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Saturday, November 27, 2010


I am so lucky to have a birthday around Thanksgiving. When I was born in Russia, I did not know that. Here, in America, people get a few days off work and gather around the table with their families to celebrate my birthday...I mean, Thanksgiving :). Both of my kids can come home since they do not have to work during this holiday. This time they came for four days. The house is not used to having so many people at once instead of just my husband and me. I love it. I love to cook for this holiday and love to be at the table with my family eating, laughing, listening to their stories. We went for a walk to the park, watched movies, football games, my daughter and I did some knitting. I am very thankful for all of this.
I am lucky to have a small but very close extended family. I love them very much and miss living close to them.

I also am very thankful for all of my "fibery" friends whom I either met in person or know through the knitting industry. They are all so talented, interesting, and fun.

I still have friends in Russia and I am very thankful that we can talk with them over Skype. It makes it so easy. I just connected with my dear friend Vera whom I did not see for many years and now we talk often like there were no years between us.

I am enjoying all of this, working with my students, and seeing my designs in print. What else do I need? There is nothing better.

Tuesday, November 16, 2010


A beautiful and very interesting book by Donna Druchunas is celebrating the work of Dorothy Reade and the lace knitting itself. So, who is Dorothy Read? To find out you need to read Donna's book... >MORE...

Thursday, November 11, 2010


For every sock knitter in the world making a second sock is not as exciting as making the first one. Some even wait awhile before working on the second sock. For me it was always a worry that they come out the same in size especially the height on the leg part. I also never tried to make socks from a toe up. If you share my sentiments, we do not have to worry about this anymore. Read more ...

Saturday, November 6, 2010

Russian soft cheese TVOROG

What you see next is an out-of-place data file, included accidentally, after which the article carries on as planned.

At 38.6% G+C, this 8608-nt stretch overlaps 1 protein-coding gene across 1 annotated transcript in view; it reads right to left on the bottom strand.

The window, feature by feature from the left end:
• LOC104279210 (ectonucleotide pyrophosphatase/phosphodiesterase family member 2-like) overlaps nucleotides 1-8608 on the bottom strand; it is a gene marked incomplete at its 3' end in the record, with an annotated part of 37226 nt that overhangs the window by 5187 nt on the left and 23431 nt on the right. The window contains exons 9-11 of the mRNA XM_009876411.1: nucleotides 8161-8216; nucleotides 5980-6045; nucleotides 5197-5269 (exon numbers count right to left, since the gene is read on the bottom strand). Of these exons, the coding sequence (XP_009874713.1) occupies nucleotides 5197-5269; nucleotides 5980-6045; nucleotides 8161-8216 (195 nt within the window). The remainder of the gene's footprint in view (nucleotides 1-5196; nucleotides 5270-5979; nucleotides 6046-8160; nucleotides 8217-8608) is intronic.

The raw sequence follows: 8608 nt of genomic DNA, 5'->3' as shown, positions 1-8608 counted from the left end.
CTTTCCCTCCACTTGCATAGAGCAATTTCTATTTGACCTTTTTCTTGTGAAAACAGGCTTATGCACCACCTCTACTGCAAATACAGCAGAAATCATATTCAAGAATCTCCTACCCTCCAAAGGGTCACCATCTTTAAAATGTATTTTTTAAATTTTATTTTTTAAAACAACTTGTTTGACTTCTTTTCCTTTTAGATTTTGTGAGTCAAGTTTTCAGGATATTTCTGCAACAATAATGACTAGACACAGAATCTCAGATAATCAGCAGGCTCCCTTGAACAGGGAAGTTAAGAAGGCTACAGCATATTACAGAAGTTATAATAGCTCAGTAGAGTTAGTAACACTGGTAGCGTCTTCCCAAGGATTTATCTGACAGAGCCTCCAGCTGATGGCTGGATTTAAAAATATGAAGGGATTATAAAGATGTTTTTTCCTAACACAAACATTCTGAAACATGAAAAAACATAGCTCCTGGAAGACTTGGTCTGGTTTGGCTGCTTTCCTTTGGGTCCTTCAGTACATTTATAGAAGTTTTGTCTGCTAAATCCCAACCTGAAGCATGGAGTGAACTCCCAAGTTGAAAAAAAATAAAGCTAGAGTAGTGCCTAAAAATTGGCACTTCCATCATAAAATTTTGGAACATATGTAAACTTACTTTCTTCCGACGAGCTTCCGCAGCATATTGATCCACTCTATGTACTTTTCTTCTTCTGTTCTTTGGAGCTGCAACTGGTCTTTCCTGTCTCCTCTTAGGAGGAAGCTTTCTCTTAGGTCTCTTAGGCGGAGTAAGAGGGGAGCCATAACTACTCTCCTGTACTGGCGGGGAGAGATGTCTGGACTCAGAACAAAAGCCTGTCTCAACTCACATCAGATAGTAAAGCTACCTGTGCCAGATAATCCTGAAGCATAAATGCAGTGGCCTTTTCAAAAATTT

One of the common breakfast foods in Russian cuisine is a soft cheese called TVOROG. I grew up loving it and learned to make it myself when I still lived in Russia.

It does not take long and is very low in calorie count. Plus it is delicious. It can be eaten as with toast, fruits, jam, nuts, and so on.
This morning I mixed it with egg whites, oats, a little bit of sugar, salt, cinnamon, and cloves. Little patties out of this mixture were browned on an oiled skillet. This dish is called SYRNIKI.

Here is how I make TVOROG.

You will need: 1 lb of plain nonfat yogurt and 1 quart of Buttermilk.

Mix both yogurt and buttermilk in a bowl.

Cover the bowl with clear plastic.

Place the bowl in microwave. Set power to about 60%. Set time for 15 min.

Check after the time is up if whey (the liquid) is separated from solid and if not, add 2-3 minutes more. It should look like this:

Let it cool.


Mix the ingredients in the pot itself.

Close the lid. Turn the pot on LOW and set the timer on 2 hours and 30 min.

When it is done, it looks like this.

Let it cool.


In a sink place a strainer with 1-2 layers of cheesecloth. Since I make tvorog often, I have this special strainer. It is in a form of cone and whey drips out of it faster.

Before I had this fancy strainer, I did this:

It works just fine. Paper towel can be used instead of cheesecloth.
Let it drain for about 30 minutes or more.

When the liquid is not coming out anymore, you can put a paper towel on top of tvorog and press more liquid out by placing something heavy on top.

You do not have to do the last step if you like tvorog be moist. It depends on your taste.
Place tvorog in a container ans keep it in a refrigerator.

Bon App├ętit !!